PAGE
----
Overcurrent protection of electric power distribution systems can be a complicated technical topic. Recent industry changes have added many more issues and components for the engineer to consider. This two-day course will provide a roadmap for engineers responsible for distribution overcurrent protection in the new environment. It assumes the engineer is generally familiar with symmetrical components and will use computer software tools to design the protection.
For that audience, the course focuses on an introduction to overcurrent protection, many examples, and new topics in the field. The goal is to provide the engineer with sufficient knowledge to conduct and understand computer-aided protection design studies. The course scope is limited to radial distribution systems up to 34.5 kV, either overhead or underground.
- Purposes: safety, reliability, minimizing damage
- Concepts: protective zones, selectivity, security, sensitivity
Protective device characteristics and ratings
- Circuit breakers
- Current and voltage transformers
- Distribution line protection
- Setting considerations: time overcurrent, instantaneous, ground fault, fault impedance, cold-load pickup
- Coordination scenarios: breaker-recloser, breaker-fuse, fuse-fuse, recloser-fuse, recloser-recloser, sectionalizers
- Typical practices: reclosing, fuse saving, fuse blowing, adaptive settings, backup and breaker failure, automatic transfer, cable considerations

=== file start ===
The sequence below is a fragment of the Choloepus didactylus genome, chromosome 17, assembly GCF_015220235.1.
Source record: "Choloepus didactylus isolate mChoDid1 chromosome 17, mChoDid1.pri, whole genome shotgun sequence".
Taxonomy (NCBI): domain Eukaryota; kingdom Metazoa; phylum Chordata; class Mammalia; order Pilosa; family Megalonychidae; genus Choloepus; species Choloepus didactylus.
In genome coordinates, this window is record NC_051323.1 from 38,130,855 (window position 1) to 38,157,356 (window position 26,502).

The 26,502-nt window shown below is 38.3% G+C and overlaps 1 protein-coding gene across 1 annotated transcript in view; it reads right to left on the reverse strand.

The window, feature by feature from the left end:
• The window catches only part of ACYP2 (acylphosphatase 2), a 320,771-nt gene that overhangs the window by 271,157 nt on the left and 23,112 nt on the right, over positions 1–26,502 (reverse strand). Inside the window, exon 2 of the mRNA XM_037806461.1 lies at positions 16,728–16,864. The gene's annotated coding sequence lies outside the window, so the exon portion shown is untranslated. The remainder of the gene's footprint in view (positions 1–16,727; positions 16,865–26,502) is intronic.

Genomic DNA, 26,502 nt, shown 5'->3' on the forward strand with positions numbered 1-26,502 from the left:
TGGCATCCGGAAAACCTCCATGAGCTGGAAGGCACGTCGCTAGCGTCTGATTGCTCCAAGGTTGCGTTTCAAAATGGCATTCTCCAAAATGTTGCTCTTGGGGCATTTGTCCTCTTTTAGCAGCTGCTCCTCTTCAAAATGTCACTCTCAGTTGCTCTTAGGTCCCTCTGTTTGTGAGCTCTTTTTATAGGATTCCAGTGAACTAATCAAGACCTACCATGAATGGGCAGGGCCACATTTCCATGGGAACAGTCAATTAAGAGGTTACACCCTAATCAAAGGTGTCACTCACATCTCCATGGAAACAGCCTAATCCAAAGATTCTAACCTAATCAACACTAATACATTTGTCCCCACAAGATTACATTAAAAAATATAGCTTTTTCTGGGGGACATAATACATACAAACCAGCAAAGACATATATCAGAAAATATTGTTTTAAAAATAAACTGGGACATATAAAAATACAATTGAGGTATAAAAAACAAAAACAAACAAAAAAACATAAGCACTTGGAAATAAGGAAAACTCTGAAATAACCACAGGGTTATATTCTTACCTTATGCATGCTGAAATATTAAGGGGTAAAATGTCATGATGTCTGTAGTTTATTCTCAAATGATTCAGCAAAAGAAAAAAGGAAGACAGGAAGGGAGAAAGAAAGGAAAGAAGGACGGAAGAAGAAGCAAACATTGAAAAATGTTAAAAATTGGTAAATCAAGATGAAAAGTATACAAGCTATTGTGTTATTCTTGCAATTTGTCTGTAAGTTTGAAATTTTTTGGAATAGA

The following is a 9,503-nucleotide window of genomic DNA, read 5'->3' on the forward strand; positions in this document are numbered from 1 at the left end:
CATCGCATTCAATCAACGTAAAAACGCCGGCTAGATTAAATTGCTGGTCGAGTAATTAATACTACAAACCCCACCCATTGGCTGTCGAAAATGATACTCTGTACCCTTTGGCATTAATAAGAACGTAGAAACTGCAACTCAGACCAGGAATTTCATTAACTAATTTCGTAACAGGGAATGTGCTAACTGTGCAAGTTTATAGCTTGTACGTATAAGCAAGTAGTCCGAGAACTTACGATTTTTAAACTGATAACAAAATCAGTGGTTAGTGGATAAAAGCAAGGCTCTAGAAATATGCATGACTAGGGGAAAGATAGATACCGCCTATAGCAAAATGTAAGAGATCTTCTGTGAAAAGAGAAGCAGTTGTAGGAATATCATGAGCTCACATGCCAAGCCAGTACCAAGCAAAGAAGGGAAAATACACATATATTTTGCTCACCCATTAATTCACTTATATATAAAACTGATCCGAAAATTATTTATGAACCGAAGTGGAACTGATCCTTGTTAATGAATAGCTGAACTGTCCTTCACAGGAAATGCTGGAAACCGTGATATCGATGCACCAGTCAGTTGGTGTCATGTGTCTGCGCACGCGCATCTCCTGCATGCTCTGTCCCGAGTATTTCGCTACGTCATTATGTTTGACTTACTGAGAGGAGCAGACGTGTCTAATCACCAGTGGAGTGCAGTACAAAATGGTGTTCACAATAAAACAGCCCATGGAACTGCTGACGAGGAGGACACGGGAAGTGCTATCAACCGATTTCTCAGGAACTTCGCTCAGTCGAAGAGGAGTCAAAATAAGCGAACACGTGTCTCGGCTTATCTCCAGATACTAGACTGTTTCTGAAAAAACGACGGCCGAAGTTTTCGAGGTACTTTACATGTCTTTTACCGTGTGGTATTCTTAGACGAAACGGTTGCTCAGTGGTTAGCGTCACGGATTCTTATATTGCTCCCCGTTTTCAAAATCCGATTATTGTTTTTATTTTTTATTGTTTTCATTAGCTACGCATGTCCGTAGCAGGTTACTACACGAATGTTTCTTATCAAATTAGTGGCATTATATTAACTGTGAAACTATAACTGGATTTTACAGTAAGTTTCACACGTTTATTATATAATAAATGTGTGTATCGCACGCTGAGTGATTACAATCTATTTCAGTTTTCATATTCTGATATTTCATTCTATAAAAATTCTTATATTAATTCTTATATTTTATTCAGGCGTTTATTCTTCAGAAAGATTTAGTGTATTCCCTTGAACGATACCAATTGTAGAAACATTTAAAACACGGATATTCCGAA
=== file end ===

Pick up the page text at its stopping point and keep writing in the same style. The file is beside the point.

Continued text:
- Substation transformer protection
- Effect of grounding and winding connections
- High-voltage fuses
- Differential, directional, and feeder backup protection
- Distribution transformer protection
- Transformer loading constraints and failure hazards
- Fuse selection and surge arrester coordination
- Three-wire and four-wire distribution; solid, low-impedance, high-impedance, and uni-grounded systems
- Temporary overvoltages and ground fault sensitivity
- Advanced topics
- Using computer-aided tools: selecting a tool, study checklists, maintaining the models
- Advanced relays: IEC 61850, DNP3, communications, fault recording and locating
- Impact of overcurrent protection on reliability and power quality indices
- Integrating high-penetration distributed resources on feeders
- Arc flash hazards on utility distribution systems: models and evaluation techniques
This course incorporates material from two CEATI Distribution Asset Life Cycle Management (DALCM) projects: Report 5065 “Engineering Guide for Distribution Overcurrent Protection”, and Report 5079 “Arc Flash on a Utility System”. It also provides a chance for engineers to network and learn from others in this field.
About the Instructor - Dr. Thomas E. McDermott
Tom is President of MelTran, a power system consulting company based in Pittsburgh, PA. MelTran specializes in applied R&D for distribution systems and smart grid applications, distributed resource interconnection, custom software development, and electromagnetic transient studies. Tom has taught several short courses in distribution system engineering, and has co-authored nearly 50 technical papers, as well as one book chapter. He is Chair of the IEEE/PES Distribution System Analysis Subcommittee, Vice Chair of the Working Group on Distributed Resource Integration, and a task force leader in Cigré WG C4.502 on system performance impacts of long AC cables. Tom is a registered professional engineer in Pennsylvania. He has a B. S. and M. Eng. in Electric Power from Rensselaer Polytechnic Institute and a Ph.D. in Electrical Engineering from Virginia Tech.
For course bookings and more information about this course, please contact us.